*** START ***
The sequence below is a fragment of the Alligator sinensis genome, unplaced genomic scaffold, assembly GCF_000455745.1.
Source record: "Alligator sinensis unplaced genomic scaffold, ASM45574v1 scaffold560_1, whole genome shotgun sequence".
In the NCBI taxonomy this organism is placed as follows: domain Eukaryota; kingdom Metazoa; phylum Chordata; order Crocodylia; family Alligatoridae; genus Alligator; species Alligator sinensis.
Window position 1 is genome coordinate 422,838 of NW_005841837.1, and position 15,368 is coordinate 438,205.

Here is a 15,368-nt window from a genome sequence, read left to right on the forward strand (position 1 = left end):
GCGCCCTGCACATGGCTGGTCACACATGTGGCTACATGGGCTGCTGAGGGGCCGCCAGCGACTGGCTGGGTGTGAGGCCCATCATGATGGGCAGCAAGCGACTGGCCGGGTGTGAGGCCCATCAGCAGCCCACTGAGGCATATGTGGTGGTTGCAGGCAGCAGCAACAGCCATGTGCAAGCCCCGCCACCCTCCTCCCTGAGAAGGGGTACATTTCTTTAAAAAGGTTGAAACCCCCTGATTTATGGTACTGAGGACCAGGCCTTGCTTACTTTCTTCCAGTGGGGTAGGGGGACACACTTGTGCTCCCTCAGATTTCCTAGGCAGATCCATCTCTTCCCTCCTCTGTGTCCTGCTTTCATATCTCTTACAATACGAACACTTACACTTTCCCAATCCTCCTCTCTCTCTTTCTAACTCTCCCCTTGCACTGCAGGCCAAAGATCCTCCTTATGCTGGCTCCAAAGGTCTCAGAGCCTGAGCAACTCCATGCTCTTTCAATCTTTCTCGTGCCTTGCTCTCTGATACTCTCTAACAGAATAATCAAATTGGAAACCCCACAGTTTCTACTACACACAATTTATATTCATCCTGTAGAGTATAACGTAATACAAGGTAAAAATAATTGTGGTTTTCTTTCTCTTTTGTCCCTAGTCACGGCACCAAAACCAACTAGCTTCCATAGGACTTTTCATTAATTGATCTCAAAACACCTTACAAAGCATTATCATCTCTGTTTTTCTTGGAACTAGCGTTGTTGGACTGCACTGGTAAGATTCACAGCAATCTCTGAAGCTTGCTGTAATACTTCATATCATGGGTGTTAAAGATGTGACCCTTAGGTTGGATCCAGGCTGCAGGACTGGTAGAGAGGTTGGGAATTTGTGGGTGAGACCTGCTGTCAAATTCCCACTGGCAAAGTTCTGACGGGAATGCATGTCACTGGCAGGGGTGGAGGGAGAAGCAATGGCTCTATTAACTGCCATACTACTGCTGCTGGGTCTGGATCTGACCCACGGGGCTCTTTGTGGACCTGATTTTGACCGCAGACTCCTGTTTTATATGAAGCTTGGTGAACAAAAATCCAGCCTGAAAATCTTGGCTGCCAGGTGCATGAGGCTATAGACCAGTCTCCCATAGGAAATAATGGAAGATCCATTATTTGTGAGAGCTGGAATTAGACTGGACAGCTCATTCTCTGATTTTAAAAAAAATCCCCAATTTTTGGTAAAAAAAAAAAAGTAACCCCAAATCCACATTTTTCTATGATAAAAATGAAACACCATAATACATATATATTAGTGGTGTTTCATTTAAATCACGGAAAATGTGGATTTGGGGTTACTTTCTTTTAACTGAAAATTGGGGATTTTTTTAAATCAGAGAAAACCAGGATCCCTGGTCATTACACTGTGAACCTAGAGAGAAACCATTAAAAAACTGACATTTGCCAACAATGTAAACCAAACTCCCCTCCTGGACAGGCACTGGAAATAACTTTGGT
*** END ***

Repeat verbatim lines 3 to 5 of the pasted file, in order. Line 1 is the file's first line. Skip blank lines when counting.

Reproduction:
In the NCBI taxonomy this organism is placed as follows: domain Eukaryota; kingdom Metazoa; phylum Chordata; order Crocodylia; family Alligatoridae; genus Alligator; species Alligator sinensis.
Window position 1 is genome coordinate 422,838 of NW_005841837.1, and position 15,368 is coordinate 438,205.

Here is a 15,368-nt window from a genome sequence, read left to right on the forward strand (position 1 = left end):